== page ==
The longstanding rivalry between Missouri and Illinois is being played out in a new arena: The U.S.’s macroeconomic future.
As a new semester got underway in January, more than 850 economics students at the University of Missouri in Columbia, Mo., and the University of Illinois in Urbana-Champaign, Ill., began competing in the St. Louis Fed’s FREDcast.™
This free fantasy sports-styled game allows players to forecast economic variables and track their accuracy via scoreboards online. The best part? Competing for bragging rights.
As FREDcast players, the students are tracking four economic predictions for February:
When the actual values are released by the Bureau of Economic Analysis and Bureau of Labor Statistics, the FREDcast game will measure forecast accuracy and then award points to each player while automatically updating player standings.
Mizzou economics professor Myoung Lee imported FREDcast into her macroeconomics course syllabus last fall after attending a summer economic education conference at the St. Louis Fed.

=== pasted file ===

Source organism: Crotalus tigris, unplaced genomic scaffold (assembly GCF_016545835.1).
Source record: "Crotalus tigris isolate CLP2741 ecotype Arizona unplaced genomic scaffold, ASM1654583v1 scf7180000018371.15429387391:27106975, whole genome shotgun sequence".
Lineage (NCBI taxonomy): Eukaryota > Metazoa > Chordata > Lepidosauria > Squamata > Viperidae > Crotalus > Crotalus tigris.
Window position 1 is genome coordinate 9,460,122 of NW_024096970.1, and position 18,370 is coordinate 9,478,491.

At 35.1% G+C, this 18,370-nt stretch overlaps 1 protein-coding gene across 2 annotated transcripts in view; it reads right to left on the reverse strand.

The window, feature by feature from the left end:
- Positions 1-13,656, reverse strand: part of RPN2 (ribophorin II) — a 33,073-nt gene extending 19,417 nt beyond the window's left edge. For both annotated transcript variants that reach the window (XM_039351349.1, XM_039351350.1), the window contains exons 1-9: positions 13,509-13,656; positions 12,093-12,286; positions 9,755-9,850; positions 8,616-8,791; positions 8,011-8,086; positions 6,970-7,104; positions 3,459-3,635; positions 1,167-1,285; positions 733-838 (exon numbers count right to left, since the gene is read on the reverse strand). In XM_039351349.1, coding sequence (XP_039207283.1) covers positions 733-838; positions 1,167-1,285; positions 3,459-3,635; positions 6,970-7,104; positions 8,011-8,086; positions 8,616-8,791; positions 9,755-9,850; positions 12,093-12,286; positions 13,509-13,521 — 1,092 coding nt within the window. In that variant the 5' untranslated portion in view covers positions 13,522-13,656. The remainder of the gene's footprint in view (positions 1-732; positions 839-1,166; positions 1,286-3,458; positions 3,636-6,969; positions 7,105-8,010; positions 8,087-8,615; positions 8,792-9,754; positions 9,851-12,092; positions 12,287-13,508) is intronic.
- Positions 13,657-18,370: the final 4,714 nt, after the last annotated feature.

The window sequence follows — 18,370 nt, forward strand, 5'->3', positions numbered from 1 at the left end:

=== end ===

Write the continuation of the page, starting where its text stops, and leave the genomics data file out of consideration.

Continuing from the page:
Lee was already familiar with FRED, short for Federal Reserve Economic Data. The St. Louis Fed’s Research department maintains this database of more than 500,000 economic series. It combines data with a powerful mix of tools that help people understand, interact with and share information.
Lee invited me and Senior Specialist Yvetta Fortova to Mizzou last fall to show students and faculty how to get the most out of the data tool.
The competition with Illinois took flight when U of I economics professor Joseph Petry attended the St. Louis Fed’s Professors Conference in November. Captivated by FREDcast and faced with the knowledge that the game already had a foothold at Mizzou, Petry wasted no time in issuing a challenge to his cross-river rival: His Econ 203 classes would match wits with Lee’s Intro to Macroeconomics students in a private FREDcast league.
Inspired by the schools’ 30-plus years of Braggin’ Rights basketball showdowns in the Gateway City, the professors soon hit on terms for their own trophy. Petry erased any competitive disadvantage by likewise bringing Fortova and me to his campus to share FRED knowledge with students.
Spurred by their professors’ competitive spirit, students at both universities flocked to the new league, adopting player names displaying school affiliation.
Because a FREDcast league can welcome new players at any time, Petry invited additional U of I economics sections to join the league. The number of league players is expected to near 2,000 by the end of February.
The winning school will be revealed at semester’s end.
Numerous instructors have launched private classroom FREDcast leagues since the game’s formal launch in 2017.
If you’re an instructor seeking guidance in forming a multi-school league, please contact Mark Bayles at Mark.A.Bayles@stls.frb.org.